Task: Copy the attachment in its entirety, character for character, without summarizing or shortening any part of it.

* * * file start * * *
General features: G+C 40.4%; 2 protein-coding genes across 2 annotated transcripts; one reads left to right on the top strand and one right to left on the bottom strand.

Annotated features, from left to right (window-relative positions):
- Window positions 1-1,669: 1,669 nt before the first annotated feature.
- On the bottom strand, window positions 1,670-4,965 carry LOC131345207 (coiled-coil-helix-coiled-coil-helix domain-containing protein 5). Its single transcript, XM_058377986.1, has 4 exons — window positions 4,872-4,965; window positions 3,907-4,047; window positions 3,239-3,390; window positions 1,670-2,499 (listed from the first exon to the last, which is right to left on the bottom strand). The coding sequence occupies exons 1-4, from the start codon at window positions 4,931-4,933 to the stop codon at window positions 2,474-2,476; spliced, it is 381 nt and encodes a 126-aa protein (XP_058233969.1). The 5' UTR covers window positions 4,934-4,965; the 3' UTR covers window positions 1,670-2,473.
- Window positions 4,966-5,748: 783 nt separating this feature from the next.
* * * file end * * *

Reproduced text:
General features: G+C 40.4%; 2 protein-coding genes across 2 annotated transcripts; one reads left to right on the top strand and one right to left on the bottom strand.

Annotated features, from left to right (window-relative positions):
- Window positions 1-1,669: 1,669 nt before the first annotated feature.
- On the bottom strand, window positions 1,670-4,965 carry LOC131345207 (coiled-coil-helix-coiled-coil-helix domain-containing protein 5). Its single transcript, XM_058377986.1, has 4 exons — window positions 4,872-4,965; window positions 3,907-4,047; window positions 3,239-3,390; window positions 1,670-2,499 (listed from the first exon to the last, which is right to left on the bottom strand). The coding sequence occupies exons 1-4, from the start codon at window positions 4,931-4,933 to the stop codon at window positions 2,474-2,476; spliced, it is 381 nt and encodes a 126-aa protein (XP_058233969.1). The 5' UTR covers window positions 4,934-4,965; the 3' UTR covers window positions 1,670-2,473.
- Window positions 4,966-5,748: 783 nt separating this feature from the next.